We define communities as persons or groups of people living and/or working in any areas that are economically, socially or environmentally impacted (positively and negatively, directly and indirectly) by our activities. This includes individuals and communities not living directly in a project area but who rely on the area for a particular reason (such as for sustenance or income) or who have a significant connection to the area (such as for cultural, religious, spiritual, historical or family reasons). We recognise our exploration, projects, operated assets, activities, closed and legacy assets (legacy assets refers to those BHP-operated assets, or part thereof, that are in the closure phase) can affect communities, but also create opportunities for BHP to contribute to social value.
The Our Requirements for Community standard requires all our operated assets to implement actions to better understand communities, effectively plan and implement our commitments and evaluate and measure our performance (refer to the diagram above). This standard outlines the mandatory minimum performance requirements for regularly reviewing risks and any actual impacts on potentially affected communities; conducting community and human rights due diligence, including baseline research and impact assessments; undertaking due diligence around engagement activities; and establishing complaints and grievance mechanisms. This work is overseen by the Chief Legal, Governance and External Affairs Officer. The day-to-day implementation of the requirements is managed by Corporate Affairs team members across BHP. The Our Requirements for Community standard applies to all employees and contractors.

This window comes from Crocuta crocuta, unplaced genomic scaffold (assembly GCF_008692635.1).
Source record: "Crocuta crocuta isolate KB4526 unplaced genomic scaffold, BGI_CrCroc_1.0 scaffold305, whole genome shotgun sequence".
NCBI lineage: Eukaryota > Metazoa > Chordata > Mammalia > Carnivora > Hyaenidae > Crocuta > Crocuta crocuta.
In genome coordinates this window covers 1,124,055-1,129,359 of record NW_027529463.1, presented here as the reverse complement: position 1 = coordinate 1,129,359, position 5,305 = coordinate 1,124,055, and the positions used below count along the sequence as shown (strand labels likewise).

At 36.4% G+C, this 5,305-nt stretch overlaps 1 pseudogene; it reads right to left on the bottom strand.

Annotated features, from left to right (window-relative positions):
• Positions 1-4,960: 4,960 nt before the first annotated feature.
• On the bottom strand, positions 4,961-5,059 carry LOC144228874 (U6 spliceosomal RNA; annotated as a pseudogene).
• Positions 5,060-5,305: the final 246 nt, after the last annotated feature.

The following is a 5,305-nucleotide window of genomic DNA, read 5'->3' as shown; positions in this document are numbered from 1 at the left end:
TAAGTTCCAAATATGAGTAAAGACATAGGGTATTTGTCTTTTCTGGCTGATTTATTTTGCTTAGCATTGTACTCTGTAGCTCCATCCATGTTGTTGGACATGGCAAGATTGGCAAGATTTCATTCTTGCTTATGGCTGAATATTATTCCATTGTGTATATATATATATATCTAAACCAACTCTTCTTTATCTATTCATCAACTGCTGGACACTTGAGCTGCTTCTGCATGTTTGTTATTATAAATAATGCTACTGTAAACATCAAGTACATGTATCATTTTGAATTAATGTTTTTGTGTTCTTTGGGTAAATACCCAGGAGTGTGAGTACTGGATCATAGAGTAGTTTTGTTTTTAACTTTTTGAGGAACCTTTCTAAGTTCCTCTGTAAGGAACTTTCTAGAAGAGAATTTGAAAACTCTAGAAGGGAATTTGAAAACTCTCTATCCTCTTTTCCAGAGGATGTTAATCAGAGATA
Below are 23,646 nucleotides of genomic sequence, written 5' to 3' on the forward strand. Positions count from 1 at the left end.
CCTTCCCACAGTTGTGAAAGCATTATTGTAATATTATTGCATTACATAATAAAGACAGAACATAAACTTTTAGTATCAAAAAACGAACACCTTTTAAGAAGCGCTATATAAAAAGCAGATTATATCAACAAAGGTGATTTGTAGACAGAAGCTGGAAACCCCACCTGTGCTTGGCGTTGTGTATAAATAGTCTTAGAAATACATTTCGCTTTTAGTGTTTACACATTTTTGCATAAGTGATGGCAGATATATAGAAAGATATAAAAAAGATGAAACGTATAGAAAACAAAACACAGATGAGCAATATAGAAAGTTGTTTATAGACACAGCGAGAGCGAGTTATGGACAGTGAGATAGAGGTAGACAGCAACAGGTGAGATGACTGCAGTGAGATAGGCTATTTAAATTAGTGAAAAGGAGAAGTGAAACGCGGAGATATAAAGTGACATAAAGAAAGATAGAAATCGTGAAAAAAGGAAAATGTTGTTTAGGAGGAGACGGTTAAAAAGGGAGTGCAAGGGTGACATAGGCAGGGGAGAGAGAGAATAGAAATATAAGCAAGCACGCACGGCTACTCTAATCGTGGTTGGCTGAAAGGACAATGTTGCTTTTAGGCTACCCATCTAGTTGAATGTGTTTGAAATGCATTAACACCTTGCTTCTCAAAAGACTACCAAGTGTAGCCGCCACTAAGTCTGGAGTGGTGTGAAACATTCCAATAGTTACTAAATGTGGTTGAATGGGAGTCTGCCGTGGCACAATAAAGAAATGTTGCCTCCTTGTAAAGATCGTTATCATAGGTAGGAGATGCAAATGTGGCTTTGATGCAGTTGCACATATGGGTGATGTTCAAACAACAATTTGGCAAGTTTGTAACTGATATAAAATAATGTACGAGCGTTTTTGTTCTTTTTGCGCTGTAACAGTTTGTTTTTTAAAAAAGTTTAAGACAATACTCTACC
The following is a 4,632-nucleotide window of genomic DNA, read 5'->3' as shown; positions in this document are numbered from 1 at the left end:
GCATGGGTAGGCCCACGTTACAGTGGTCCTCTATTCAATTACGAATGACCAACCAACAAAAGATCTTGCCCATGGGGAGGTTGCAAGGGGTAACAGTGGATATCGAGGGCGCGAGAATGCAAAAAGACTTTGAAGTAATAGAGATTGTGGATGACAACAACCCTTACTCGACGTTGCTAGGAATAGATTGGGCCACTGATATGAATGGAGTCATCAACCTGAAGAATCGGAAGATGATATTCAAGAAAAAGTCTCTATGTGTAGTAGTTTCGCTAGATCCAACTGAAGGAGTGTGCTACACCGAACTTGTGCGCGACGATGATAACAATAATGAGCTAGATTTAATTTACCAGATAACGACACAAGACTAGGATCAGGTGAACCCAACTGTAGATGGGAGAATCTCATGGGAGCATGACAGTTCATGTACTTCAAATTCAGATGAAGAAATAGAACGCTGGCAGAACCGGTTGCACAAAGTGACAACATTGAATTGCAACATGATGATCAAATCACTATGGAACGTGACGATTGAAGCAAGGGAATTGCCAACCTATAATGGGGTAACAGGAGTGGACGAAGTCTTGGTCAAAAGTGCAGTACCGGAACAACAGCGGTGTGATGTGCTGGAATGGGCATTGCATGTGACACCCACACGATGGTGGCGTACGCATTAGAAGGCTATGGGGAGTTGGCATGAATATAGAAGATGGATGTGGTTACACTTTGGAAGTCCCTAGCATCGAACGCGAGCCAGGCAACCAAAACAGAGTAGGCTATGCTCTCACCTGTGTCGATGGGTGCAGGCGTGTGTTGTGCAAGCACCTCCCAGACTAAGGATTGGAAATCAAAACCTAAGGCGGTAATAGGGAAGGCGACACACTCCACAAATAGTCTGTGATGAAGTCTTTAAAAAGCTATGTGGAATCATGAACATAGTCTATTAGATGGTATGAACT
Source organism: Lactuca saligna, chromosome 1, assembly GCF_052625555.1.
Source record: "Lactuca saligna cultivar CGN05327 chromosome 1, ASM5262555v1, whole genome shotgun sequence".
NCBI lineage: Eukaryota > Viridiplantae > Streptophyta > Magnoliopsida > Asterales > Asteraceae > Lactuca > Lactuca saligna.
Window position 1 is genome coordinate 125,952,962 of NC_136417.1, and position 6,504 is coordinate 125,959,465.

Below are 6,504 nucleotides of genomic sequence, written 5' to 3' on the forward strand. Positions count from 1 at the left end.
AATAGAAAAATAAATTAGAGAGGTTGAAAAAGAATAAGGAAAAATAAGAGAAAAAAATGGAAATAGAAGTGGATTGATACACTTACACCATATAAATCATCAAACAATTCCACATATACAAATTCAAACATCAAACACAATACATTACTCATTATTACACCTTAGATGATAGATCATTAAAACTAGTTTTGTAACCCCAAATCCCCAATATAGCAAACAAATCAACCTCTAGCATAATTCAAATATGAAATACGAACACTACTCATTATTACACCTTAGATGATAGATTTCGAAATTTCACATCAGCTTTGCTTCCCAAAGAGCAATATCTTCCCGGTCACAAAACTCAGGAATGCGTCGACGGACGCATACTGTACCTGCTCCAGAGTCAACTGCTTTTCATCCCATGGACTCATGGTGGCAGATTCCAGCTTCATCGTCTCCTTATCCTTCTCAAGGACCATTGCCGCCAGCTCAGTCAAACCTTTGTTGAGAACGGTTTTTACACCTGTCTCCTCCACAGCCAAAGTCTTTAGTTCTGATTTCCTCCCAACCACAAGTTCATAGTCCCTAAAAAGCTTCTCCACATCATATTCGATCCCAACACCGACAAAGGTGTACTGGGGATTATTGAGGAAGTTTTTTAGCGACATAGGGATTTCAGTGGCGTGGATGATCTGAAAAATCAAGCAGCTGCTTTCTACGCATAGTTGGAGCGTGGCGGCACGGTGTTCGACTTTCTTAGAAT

Contributing to an equitable change and transition